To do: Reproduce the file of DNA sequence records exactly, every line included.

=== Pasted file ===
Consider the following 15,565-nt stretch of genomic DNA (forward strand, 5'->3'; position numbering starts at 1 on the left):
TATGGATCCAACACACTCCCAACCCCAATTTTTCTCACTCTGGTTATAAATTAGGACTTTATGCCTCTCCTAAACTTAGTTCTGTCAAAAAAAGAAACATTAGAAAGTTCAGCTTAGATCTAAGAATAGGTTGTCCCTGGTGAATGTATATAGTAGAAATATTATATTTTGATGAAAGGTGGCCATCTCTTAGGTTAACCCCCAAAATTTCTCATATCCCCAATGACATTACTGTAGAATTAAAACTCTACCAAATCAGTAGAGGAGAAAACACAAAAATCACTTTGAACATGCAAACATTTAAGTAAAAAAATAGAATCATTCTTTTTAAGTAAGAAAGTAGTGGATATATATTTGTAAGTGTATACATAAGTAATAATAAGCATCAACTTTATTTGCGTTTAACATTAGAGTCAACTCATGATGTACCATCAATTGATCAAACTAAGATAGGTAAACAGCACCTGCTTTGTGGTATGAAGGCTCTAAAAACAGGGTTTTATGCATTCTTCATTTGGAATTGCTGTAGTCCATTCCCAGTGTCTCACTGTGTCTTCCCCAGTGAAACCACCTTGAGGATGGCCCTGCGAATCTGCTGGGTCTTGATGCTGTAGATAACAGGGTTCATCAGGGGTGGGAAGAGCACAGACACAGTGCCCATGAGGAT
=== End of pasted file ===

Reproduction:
Consider the following 15,565-nt stretch of genomic DNA (forward strand, 5'->3'; position numbering starts at 1 on the left):
TATGGATCCAACACACTCCCAACCCCAATTTTTCTCACTCTGGTTATAAATTAGGACTTTATGCCTCTCCTAAACTTAGTTCTGTCAAAAAAAGAAACATTAGAAAGTTCAGCTTAGATCTAAGAATAGGTTGTCCCTGGTGAATGTATATAGTAGAAATATTATATTTTGATGAAAGGTGGCCATCTCTTAGGTTAACCCCCAAAATTTCTCATATCCCCAATGACATTACTGTAGAATTAAAACTCTACCAAATCAGTAGAGGAGAAAACACAAAAATCACTTTGAACATGCAAACATTTAAGTAAAAAAATAGAATCATTCTTTTTAAGTAAGAAAGTAGTGGATATATATTTGTAAGTGTATACATAAGTAATAATAAGCATCAACTTTATTTGCGTTTAACATTAGAGTCAACTCATGATGTACCATCAATTGATCAAACTAAGATAGGTAAACAGCACCTGCTTTGTGGTATGAAGGCTCTAAAAACAGGGTTTTATGCATTCTTCATTTGGAATTGCTGTAGTCCATTCCCAGTGTCTCACTGTGTCTTCCCCAGTGAAACCACCTTGAGGATGGCCCTGCGAATCTGCTGGGTCTTGATGCTGTAGATAACAGGGTTCATCAGGGGTGGGAAGAGCACAGACACAGTGCCCATGAGGAT